Our first language now languishes somewhere between salsa dancing and Ultimate Frisbee

If you happen not to be a biddable school kid, odds are Seachtain na Gaeilge bypassed you entirely

Members of the Irish language and Gaeltacht community protesting outside Government Buidlings last year following the announcement that Joe McHugh TD was the new Minister of State for the Gaeltacht. Photo: Gareth Chaney Collins

Members of the Irish language and Gaeltacht community protesting outside Government Buidlings last year following the announcement that Joe McHugh TD was the new Minister of State for the Gaeltacht. Photo: Gareth Chaney Collins

 

Tá Seachtain na Gaeilge orainn. Or rather, bhi sé. Our two-week national celebration of the Irish language actually ended on Tuesday. But if you happen not to be either a biddable school kid, or an adult whose public-sector job requires paying occasional lip service to the language, odds are the event bypassed you entirely.

As a Gaeilgeoir, I derive no particular pleasure from admitting this. But as minority pursuits go, our first language now languishes somewhere between salsa dancing and Ultimate Frisbee, in terms of its popularity amongst the general populace.

And, of late, its role in our public affairs has bordered on farcical. Last week in the Dáil, Enda Kenny was criticised on both sides of the house for insisting upon answering awkward questions about American drone strikes in the Middle East entirely in Irish, despite the fact that that the TD posing the questions didn’t understand what he was saying.

Mick Wallace is far from our only public representative lacking a cúpla focal. Astonishingly, neither government minister currently charged with responsibility for Gaeltacht affairs, Minister for Arts, Heritage and the Gaeltacht Heather Humphreys, nor Joe McHugh, Minister of State for Gaeltacht Affairs and Natural Resources, is conversant in the language, insofar as the public is aware.

Clumsy translation

Moreover, a clumsy Irish translation of the forthcoming same-sex marriage referendum text might have had the unintended effect of banning heterosexual marriage in Ireland, had the mistake not been spotted by a member of the public. (The Irish text would have superseded the English version in law, despite the fact that the vast majority of our lawmakers are not fluent in Irish.)

Not that journalists are in any position to crow. The Seachtain na Gaeilge 2015 media pack, designed to help us perpetuate the illusion that Irish plays a meaningful role in the mainstream discourse of our nation, included an interesting PDF document titled “Irish phrases for radio”.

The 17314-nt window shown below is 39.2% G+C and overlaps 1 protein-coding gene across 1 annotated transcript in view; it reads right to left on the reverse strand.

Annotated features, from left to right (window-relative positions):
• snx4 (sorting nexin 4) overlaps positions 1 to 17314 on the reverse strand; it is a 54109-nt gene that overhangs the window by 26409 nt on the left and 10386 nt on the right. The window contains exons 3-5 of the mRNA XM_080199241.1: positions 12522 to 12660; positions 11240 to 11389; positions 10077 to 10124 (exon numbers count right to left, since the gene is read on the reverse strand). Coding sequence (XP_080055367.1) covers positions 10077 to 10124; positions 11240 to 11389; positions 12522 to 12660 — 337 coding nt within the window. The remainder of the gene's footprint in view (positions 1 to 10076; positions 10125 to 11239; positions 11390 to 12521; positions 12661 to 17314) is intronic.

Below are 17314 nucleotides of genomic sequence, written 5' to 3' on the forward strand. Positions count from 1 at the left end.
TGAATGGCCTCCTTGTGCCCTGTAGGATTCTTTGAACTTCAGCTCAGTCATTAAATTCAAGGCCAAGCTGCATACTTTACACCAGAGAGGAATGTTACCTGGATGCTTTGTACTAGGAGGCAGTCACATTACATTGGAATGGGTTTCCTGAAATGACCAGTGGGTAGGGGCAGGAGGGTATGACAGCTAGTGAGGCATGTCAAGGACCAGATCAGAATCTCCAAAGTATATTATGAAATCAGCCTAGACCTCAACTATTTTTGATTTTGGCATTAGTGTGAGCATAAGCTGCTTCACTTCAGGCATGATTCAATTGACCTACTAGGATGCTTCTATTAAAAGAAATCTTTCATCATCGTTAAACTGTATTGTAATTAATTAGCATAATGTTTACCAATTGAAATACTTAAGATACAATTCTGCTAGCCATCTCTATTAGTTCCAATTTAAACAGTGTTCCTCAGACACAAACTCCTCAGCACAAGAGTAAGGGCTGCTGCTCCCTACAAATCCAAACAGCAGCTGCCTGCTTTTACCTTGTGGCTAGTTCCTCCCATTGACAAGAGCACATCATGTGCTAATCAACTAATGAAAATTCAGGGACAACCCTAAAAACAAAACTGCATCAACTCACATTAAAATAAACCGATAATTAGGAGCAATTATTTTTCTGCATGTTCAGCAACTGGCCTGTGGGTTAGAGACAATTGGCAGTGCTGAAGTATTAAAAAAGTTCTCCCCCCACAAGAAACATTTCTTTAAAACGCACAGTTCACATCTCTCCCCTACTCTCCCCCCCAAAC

Virtually every broadcaster in the land should have spent at least a dozen years learning Irish in school.

Yet some helpful phrases deemed worthy of inclusion were Hello (“Dia dhaoibh”), Goodbye (“Slan”) and Thank you (“Go raibh maith agat.”)

All this would be amusing if our government did not continue to spend about €1bn per annum promoting the Irish language through education, the media and public services. Irish has been compulsory in our schools since independence. Government policy has even sought to re-establish it as the lingua franca of the State. Yet at the last census, only 1.8 per cent of the population claimed to speak it on a daily basis, down from 15 per cent when that policy was instituted.

In Dáil debates last week, opposition TDs still insisted the Government should be doing more. Independent TD Maureen O’Sullivan suggested every child in the State should be required to go through three years of immersive education in Irish to increase the number of speakers nationwide. Socialist TD Ruth Coppinger called for “a major investment of funds” in order to ensure the language’s survival.

Genuinely cherished

Yet, speak to any an activist and they’ll usually tell you two things. First, that the Irish language is genuinely cherished by thousands of people, at home and abroad, and that the ranks of it’s admirers are growing every year. Second, that abolishing compulsory Irish in our school would doom the language to extinction. Now it seems to me that these statements cannot both simultaneously be true.

Those of us living outside of An Gaeltacht, who love the language, will continue to do so even if our children are not obliged to study it in school or university. (If they want to, they’ll study it voluntarily.) Love is not fostered through coercion. And those who argue loudest to the contrary usually have an undeclared financial, as well as ideological, vested interest in maintaining the status quo.

Inside the Gaeltacht, meanwhile, Irish language policy has tended to operate much like the US military in Iraq and Afghanistan. Inspectors roll into a town delivering speeches and handing out lollipops to children. They assume the natives will continue to do their bidding even after they have departed, as if the local inhabitants somehow aren’t subject to the same historical forces that shape the rest of our lives.

That is not a realistic strategy. Traditional Irish music and Gaelic games, in recent years, have not only survived, but thrived worldwide, with minimal State subvention.

Sure, neither had to contend with an adversary as pernicious or ubiquitous as the English language. But virtually all our politicians advocate pursuing our present failed policy indefinitely. Isn’t the definition of insanity doing the same thing, over and over, and expecting different results? Patrick Freyne is on leave

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